• CONTEXT: Increasing evidence has suggested an association between blood vitamin D levels and metabolic syndrome.
  • OBJECTIVE: Our objective was to determine the relationship between blood vitamin D status and metabolic syndrome in the general adult population, using a dose-response meta-analysis.
  • DATA SOURCE: We searched the PubMed, EMBASE, Web of Science, and Cochrane Library databases through July 2013 to identify relevant studies.
  • STUDY SELECTION: Observational studies, reporting risk ratios with a 95% confidence interval (CI) for metabolic syndrome in ≥3 categories of blood 25-hydroxyvitamin D [25(OH)D] levels, were selected.
  • DATA EXTRACTION: Data extraction was performed independently by 2 authors, and the quality of the studies was evaluated using the risk of bias assessment tool for nonrandomized studies.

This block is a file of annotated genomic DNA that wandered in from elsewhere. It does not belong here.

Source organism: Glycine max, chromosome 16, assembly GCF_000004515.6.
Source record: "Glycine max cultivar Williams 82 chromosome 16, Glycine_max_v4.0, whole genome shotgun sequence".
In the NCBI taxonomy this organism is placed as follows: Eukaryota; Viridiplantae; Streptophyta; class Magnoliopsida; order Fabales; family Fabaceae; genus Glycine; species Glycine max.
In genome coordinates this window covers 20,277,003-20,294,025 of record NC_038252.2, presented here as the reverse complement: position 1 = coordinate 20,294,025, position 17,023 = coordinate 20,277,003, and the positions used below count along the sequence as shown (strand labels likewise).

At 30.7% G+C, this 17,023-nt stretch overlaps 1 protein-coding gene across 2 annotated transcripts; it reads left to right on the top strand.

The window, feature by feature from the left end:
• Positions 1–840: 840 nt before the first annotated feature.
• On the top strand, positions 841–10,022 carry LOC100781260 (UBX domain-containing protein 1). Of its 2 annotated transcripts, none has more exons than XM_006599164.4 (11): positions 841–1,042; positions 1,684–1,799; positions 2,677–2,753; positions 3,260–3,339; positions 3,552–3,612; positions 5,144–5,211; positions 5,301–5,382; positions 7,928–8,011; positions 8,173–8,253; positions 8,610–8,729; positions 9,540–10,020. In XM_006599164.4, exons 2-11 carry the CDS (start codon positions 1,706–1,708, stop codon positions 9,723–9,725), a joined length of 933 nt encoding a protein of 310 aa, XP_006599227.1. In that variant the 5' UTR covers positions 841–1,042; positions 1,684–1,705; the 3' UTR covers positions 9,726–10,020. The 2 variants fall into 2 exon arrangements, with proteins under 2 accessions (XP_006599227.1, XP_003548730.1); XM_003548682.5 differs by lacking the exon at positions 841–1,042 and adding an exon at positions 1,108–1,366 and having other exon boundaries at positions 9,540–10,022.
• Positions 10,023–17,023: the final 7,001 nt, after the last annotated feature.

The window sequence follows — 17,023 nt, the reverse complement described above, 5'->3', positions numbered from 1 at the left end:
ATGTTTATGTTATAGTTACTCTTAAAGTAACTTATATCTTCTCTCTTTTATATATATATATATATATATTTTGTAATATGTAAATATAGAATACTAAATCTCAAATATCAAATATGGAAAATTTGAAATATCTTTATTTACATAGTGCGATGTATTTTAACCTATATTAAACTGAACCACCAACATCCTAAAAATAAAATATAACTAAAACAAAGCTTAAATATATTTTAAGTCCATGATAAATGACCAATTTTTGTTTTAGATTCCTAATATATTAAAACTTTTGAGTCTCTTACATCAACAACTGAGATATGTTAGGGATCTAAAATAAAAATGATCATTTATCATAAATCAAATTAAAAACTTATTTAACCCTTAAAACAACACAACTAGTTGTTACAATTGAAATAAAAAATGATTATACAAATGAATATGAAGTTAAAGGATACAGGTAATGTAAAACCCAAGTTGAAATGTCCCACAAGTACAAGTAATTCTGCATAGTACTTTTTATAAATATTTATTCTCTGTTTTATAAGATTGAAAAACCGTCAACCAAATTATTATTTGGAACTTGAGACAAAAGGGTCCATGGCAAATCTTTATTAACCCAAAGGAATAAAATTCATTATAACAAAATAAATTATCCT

• DATA SYNTHESIS: The pooled odds ratio of metabolic syndrome per 25 nmol/L increment in the serum/plasma 25(OH)D concentration was 0.87 (95% CI = 0.83-0.92, I(2) = 85%), based on 16 "cross-sectional studies" and 1.00 (95% CI = 0.98-1.02, I(2) = 0%) for 2 "cohort and nested case-control studies." The dose-response meta-analysis showed a generally linear, inverse relationship between 25(OH)D levels and metabolic syndrome in the cross-sectional studies (P for linear trend < .001).
  • CONCLUSIONS: Blood vitamin D levels were associated with a risk of metabolic syndrome in cross-sectional studies but not in longitudinal studies. Randomized, clinical trials will be necessary to address the issue of causality and to determine whether vitamin D supplementation is effective for the prevention of metabolic syndrome.

PMID: 24423309

Some PubMed items

Metabolic Syndrome and Fructose - Mercola Jan 2015

Health Tips from a Grizzly